Is there a way to use traditional commands to update a symlink when it's older than the original file?
I use a Seafile server (similar to Dropbox) to make certain files available to my students. So I shared a directory and created links to those files. Both Seafile and Dropbox don't care about links and copy the actual files to the server.
The problem is that if I update the actual file, the link timestamp doesn't change and the new version of the file is not uploaded to the server.
I tried the trivial test:
[ ./shared/the-symlink -ot ./actualfiles/pontedfile ] && touch -h ./shared/the-symlink
test dereferences the link and the timestamp of the file is compared to itself, what results false, of course.
Note also that the symlink must be newer than the linked file. I don't need it to be set to the same timestamp.
Is there a way to
test check the timestamp of the link instead of the pointed file?
Other solutions I'm trying to avoid:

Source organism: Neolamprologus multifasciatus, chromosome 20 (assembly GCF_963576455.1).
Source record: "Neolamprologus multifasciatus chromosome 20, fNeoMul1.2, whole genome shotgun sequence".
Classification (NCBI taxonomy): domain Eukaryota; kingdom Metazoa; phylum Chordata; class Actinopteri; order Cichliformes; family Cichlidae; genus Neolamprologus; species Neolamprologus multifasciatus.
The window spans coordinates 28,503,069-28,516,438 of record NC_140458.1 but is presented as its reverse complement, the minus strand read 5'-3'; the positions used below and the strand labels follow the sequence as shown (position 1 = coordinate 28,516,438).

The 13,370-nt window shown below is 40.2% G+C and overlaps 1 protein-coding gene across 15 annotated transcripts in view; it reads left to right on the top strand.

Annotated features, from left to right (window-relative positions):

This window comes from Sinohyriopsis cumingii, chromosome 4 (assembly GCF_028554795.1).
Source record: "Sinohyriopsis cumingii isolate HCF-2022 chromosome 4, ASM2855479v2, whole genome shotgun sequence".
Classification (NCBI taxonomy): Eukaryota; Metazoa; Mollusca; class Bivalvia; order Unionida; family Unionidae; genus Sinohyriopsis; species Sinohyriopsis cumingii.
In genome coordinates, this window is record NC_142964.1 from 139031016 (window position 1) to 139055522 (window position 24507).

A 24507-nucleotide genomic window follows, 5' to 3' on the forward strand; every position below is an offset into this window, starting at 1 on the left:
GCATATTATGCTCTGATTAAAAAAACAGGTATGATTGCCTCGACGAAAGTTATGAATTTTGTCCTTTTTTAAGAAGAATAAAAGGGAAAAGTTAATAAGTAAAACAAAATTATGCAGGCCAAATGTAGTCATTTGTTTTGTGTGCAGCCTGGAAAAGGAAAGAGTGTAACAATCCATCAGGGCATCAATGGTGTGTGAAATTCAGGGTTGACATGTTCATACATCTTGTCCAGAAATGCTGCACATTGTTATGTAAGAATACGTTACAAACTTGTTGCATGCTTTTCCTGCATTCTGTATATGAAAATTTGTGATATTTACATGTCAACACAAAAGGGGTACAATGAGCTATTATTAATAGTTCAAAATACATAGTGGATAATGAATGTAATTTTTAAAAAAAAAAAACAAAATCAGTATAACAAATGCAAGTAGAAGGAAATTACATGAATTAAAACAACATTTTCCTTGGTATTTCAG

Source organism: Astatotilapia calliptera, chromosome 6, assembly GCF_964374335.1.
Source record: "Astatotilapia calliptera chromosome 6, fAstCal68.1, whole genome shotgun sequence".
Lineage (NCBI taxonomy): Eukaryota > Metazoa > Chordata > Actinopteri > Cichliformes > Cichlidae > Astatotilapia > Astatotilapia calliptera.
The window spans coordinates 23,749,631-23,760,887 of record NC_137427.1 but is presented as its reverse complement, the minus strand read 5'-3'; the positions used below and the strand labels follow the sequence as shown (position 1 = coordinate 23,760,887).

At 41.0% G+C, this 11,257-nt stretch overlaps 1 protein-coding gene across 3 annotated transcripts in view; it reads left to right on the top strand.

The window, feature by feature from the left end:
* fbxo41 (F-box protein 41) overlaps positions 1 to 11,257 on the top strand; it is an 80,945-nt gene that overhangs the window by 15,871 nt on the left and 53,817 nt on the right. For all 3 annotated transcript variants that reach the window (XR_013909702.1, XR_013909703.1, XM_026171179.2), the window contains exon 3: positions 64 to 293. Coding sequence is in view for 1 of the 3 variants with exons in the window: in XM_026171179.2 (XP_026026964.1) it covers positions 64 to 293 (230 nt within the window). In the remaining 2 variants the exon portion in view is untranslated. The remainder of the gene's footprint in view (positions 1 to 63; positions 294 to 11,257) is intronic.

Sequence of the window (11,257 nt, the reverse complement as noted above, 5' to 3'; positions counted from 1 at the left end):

- Copying the files instead of linking would work, but I'd have to consume too much disk space because the files are usually large;
touching all symlinks would also works, but all the files would be copyied to the server again and again; (not a problem: see edit below)
I'm willing a more elegant solution than converting the timestamps to string and comparing them by my own...
This thead is not a solution for me.
This is not an answer to the question, but it's a solution for my problem:
touch -h * updates all symlinks timestamps. Seafile recognizes the change and takes action. Fornunately, it re-checks now using the actual file timestamp and upload only the files that changed.
The solution using
stat -c "%Y". Thanks to steve.